After the ravages of the coronavirus pandemic, the world will be spending trillions of dollars to get us back on track.

Increasingly, campaigners and influential policymakers demand this spending be tied to climate goals. International Monetary Fund (IMF) Chairwoman Kristalina Georgieva urges “we must do everything in our power to make it a green recovery,” and U.S. Democrats, the European Commission and many other countries are pushing “Green New Deals.”

These could cost us tens of trillions of dollars, and, unfortunately, will be one of the worst ways to help us recover.

The coronavirus pandemic has resulted in the loss of hundreds of thousands of lives and led to widespread disruption. According to the IMF, the loss could easily top $20 trillion this and next year. That is $20 trillion of food, healthcare and opportunities for people around the world that we can no longer afford.

Similarly, school closures have had little effect on the coronavirus, according to renowned medical journal The Lancet, but they have left the next generation less educated.

Because better-schooled children are more productive and help advance their countries, this will hamper the world’s growth for decades to come. Norway estimates that every day a pupil is out of school steals $160 from each child’s future. The World Bank estimates that current school lockdowns for 1.5 billion children have taken $13 trillion from these children’s future.

Now, nations will borrow trillions to help alleviate the current suffering. And we are told that a green recovery can quickly create plenty of jobs and economic growth, along with fixing the even bigger problem of climate change. This is mostly incorrect.

Climate change is a significant problem for humanity, and we need to tackle it smartly. But climate policies also have massive costs. Unfortunately, most current climate policies cost more than the benefits they deliver.

The Paris Climate Agreement is wasteful, as it will cost $1-2 trillion a year but reduce climate damages by just one-tenth of its cost. It will not fix climate, but reduce temperatures at century’s end by an almost immeasurable 0.3°F. Moreover, studies show it will increase poverty and quadruple European power prices.

The biggest studies of the 2050 European Green Deal show enormous costs of 1 to 2 trillion euros per year by 2050 just for Europe. This cost exceeds what governments across the European Union today spend on health, education and environment, yet it will only reduce global climate damages by less than one-tenth of its cost.

But surely green spending will produce more jobs, right?

In the U.S., it takes 39 solar workers to produce the same amount of electricity as produced by one worker in natural gas. Hence, generating more solar power will create many more jobs.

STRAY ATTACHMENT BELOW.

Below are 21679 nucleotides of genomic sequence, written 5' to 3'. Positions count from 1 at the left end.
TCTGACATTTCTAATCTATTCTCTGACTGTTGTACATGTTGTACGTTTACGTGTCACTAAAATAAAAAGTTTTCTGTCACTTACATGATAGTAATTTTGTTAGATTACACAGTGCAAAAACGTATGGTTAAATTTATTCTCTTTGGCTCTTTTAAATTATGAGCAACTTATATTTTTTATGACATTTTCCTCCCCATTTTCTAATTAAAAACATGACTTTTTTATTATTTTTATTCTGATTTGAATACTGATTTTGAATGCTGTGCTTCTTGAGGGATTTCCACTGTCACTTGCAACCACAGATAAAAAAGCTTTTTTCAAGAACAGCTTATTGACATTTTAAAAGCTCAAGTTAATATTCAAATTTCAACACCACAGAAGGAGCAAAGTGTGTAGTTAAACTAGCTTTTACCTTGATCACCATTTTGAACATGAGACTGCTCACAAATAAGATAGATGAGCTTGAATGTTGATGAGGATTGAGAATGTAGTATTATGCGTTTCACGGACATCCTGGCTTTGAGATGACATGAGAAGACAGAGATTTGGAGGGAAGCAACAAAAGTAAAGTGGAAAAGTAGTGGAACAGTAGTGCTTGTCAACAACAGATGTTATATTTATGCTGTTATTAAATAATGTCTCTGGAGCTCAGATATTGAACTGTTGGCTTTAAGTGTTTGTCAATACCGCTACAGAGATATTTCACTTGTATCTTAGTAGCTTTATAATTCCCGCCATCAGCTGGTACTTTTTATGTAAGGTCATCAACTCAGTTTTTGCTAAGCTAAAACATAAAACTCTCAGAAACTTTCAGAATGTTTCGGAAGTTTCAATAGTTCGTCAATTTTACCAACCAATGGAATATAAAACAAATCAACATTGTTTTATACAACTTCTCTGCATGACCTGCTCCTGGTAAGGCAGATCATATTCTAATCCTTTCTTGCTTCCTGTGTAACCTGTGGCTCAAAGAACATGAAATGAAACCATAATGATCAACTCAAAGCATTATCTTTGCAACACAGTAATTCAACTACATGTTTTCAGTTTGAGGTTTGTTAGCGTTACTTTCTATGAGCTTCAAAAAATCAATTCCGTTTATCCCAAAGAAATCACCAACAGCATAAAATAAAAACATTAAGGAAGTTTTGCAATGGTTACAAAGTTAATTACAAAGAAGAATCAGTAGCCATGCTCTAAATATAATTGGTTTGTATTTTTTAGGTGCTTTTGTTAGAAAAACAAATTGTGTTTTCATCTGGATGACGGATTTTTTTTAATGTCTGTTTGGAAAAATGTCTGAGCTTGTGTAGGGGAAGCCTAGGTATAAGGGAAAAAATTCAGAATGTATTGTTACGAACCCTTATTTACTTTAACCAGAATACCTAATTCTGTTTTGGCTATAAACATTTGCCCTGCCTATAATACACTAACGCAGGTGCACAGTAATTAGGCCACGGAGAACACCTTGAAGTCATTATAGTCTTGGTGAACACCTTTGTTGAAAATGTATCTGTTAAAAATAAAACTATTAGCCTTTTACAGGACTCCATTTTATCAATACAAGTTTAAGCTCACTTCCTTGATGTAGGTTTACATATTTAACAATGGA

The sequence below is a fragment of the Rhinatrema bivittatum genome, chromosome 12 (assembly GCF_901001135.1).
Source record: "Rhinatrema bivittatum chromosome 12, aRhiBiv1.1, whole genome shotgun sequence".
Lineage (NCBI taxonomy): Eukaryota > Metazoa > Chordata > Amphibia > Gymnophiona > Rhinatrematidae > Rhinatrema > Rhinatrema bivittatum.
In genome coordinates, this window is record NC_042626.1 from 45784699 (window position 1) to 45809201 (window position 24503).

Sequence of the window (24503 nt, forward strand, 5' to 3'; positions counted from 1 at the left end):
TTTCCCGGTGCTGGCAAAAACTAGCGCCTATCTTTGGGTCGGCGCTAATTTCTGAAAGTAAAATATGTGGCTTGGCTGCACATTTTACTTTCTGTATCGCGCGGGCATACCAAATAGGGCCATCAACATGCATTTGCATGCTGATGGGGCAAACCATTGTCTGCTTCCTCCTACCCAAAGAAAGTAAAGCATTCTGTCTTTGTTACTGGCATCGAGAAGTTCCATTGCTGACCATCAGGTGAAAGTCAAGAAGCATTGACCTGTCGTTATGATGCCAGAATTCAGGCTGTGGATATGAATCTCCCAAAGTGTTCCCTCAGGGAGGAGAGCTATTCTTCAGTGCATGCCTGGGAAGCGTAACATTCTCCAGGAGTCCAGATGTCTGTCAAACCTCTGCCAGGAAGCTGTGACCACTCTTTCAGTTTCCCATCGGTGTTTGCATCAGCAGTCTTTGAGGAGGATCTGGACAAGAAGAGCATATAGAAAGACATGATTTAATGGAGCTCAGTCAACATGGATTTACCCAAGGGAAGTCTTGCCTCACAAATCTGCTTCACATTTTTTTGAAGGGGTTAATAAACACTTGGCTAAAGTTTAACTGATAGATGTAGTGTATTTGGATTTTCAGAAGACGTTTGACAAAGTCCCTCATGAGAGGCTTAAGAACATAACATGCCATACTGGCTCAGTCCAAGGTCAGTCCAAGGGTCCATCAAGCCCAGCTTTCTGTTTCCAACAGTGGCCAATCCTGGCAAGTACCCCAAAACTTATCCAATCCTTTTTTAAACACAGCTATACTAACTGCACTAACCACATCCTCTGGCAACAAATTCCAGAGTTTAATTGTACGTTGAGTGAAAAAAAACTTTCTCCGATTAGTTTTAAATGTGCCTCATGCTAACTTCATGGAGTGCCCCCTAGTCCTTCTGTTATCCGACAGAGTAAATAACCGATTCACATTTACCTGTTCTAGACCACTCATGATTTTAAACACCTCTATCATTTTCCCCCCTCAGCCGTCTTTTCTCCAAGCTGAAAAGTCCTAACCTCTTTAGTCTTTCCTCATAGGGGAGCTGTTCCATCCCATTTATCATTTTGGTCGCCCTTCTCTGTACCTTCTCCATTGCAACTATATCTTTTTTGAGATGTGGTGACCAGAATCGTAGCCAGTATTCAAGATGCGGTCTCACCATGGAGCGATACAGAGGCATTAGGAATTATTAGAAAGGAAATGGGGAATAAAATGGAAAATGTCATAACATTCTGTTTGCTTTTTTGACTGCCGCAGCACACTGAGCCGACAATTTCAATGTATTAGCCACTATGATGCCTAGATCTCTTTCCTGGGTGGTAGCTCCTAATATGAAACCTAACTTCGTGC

But this is wasteful. Choosing to employ 39 people to do what one person could do means 38 people can’t help elsewhere in the economy, providing elderly care, education, better infrastructure and the thousands of other needs for society’s future.

Moreover, green spending works slowly and creates almost no jobs in the short run, when jobs are most needed. It also doesn’t help those who are affected the most. It generates green jobs in construction and manufacturing, whereas most job losses due to the coronavirus occurred in services.

Finally, subsidized jobs from green deals will have to be financed by higher taxes, leading to fewer jobs elsewhere. As the U.S. National Bureau of Economic Research concludes in a new study, overall employment effects from environmental policies “are likely to be small, especially in the long run.”

Sometimes it is suggested that going green will actually make us richer.

This not only fails the giggle test, it is also contradicted by the climate economic literature: energy is the main driver of economic growth, so making it less effective, less reliable and more expensive has real costs.

Campaigners often misquote one OECD report to suggest climate policies can increase growth. The report actually shows that climate policies drag down growth, whereas smart non-climate policies like investments in infrastructure and education, along with a more flexible labor market, increase growth.

Maybe we should pick the growth-enhancing policies first?

To tackle climate, we need to spend less resources better on ramping up green investment to innovate the price of green energy down below fossil fuels.

But today, we need to spend most of our scarce resources on the urgent needs: investments in healthcare to tackle the huge backlog and increase resilience to future epidemics; getting children back on track and in school; and helping the billions worldwide who have less food, less income and more insecurity.

As we begin our global climb out of the coronavirus depression, we shouldn’t start by letting bad green deals make us poorer, help climate little and ignore the many other urgent needs of the world.